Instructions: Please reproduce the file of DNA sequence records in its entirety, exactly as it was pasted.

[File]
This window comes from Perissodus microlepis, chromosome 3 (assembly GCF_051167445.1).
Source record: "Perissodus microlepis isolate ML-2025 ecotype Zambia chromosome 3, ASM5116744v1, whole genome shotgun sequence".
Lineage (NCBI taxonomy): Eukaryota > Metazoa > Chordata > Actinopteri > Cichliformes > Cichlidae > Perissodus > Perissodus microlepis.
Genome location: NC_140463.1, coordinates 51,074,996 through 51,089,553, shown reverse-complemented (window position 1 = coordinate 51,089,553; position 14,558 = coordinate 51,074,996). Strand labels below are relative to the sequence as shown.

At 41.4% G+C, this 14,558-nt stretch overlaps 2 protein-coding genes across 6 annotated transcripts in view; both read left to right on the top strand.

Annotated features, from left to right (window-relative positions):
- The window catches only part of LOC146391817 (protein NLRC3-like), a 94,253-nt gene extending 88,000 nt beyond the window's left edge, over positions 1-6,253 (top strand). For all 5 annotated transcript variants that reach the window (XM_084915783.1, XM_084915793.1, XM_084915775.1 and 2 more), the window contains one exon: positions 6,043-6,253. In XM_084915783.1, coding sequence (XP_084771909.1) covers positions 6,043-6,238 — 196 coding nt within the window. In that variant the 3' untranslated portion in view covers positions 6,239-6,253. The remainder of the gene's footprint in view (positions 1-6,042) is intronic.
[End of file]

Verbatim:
This window comes from Perissodus microlepis, chromosome 3 (assembly GCF_051167445.1).
Source record: "Perissodus microlepis isolate ML-2025 ecotype Zambia chromosome 3, ASM5116744v1, whole genome shotgun sequence".
Lineage (NCBI taxonomy): Eukaryota > Metazoa > Chordata > Actinopteri > Cichliformes > Cichlidae > Perissodus > Perissodus microlepis.
Genome location: NC_140463.1, coordinates 51,074,996 through 51,089,553, shown reverse-complemented (window position 1 = coordinate 51,089,553; position 14,558 = coordinate 51,074,996). Strand labels below are relative to the sequence as shown.

At 41.4% G+C, this 14,558-nt stretch overlaps 2 protein-coding genes across 6 annotated transcripts in view; both read left to right on the top strand.

Annotated features, from left to right (window-relative positions):
- The window catches only part of LOC146391817 (protein NLRC3-like), a 94,253-nt gene extending 88,000 nt beyond the window's left edge, over positions 1-6,253 (top strand). For all 5 annotated transcript variants that reach the window (XM_084915783.1, XM_084915793.1, XM_084915775.1 and 2 more), the window contains one exon: positions 6,043-6,253. In XM_084915783.1, coding sequence (XP_084771909.1) covers positions 6,043-6,238 — 196 coding nt within the window. In that variant the 3' untranslated portion in view covers positions 6,239-6,253. The remainder of the gene's footprint in view (positions 1-6,042) is intronic.